Seventy-five years after Winston Churchill first used the term “Iron Curtain,” three Baltic nations are about to created a “travel bubble” that will exclude outsiders while the coronavirus pandemic evolves.
Travellers from the three former Soviet republics will be able to travel freely – but a Baltic barrier will block tourists from the neighbouring nations of Russia, Belarus and Poland, as well as travellers by air and sea from elsewhere.
The Estonian prime minister, Jüri Ratas, tweeted: “It’s a big step towards life as normal”.
In a video call, he agreed with his counterparts in Latvia and Lithuania “on opening internal borders between Estonia-Latvia and Latvia-Lithuania to the people of Baltic States from 15 May”.
At present, only Estonian nationals, residents and foreign citizens with family members are able to enter the country – with two weeks’ of mandatory self-quarantine. The other two republics have similar rules.
In Latvia, which has a population of almost 2 million, 18 people have died from Covid-19. The death rate in the UK is 45 times higher.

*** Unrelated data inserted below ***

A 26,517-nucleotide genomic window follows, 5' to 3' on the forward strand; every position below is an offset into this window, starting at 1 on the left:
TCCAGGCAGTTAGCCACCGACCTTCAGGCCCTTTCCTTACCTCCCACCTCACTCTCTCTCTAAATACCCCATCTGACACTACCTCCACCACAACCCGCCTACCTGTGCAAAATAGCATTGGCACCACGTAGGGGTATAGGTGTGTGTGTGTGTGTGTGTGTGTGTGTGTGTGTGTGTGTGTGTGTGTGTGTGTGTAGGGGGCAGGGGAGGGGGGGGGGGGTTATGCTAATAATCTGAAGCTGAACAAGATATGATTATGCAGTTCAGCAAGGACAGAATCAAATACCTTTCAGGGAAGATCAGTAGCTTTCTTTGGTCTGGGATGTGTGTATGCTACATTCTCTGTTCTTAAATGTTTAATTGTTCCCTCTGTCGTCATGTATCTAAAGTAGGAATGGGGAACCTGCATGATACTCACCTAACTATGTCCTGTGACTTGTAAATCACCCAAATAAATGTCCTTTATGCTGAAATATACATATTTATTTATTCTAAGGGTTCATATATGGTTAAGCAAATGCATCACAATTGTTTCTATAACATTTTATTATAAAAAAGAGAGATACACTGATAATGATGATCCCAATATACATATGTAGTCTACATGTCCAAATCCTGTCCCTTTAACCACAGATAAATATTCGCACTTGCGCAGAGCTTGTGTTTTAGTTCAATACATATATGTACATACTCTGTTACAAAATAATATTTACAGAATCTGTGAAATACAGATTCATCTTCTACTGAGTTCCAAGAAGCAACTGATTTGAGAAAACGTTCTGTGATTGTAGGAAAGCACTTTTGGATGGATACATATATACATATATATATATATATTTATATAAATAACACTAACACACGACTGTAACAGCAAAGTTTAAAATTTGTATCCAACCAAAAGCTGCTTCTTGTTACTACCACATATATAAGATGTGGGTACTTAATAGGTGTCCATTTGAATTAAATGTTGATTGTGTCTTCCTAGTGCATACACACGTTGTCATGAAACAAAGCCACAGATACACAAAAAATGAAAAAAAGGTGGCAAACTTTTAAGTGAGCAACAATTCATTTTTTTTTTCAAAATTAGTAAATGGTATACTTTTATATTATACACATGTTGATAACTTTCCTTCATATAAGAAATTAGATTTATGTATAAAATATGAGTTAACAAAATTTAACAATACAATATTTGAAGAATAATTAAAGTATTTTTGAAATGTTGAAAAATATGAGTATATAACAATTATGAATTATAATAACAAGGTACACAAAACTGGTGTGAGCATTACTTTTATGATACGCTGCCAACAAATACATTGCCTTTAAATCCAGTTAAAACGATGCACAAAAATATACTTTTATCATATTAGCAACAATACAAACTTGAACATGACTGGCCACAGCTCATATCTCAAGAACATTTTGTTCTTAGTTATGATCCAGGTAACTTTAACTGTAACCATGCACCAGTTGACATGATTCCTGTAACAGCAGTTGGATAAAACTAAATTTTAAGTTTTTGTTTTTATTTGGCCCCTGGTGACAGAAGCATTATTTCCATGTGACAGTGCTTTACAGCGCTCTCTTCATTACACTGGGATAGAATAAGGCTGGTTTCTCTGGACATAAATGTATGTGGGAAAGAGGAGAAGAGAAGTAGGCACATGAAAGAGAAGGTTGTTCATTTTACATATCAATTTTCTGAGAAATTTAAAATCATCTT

The Baltic states have concluded that each “had successfully managed the spread of Covid-19 and trust each other’s health care systems,” according to the Lithuanian government.
Anyone arriving from outside the bloc will be required to spend 14 days in quarantine.
The Lithuanian prime minister, Saulius Skvernelis, said: “We will keep to this principle when dealing with countries where the situation is very bad, which did not take measures to control the virus spread.”
Neil Taylor, author of Estonia A Modern History and the Bradt Guide to Estonia, said: “I had hoped to see my Estonian wife again on 23 May, my birthday, and to have dinner in one of the restaurants that are now reopening in Tallinn.
“Although flights by Air Baltic, the Latvian airline, will be restored next week, it does not seem that my plan will be realised.
“Commercially they need to open the borders much wider as tourists from Finland, Sweden and Poland are the ones that immediately could and would contribute to the tourism economy.
“Russia is obviously a no-no for quite a while yet.”
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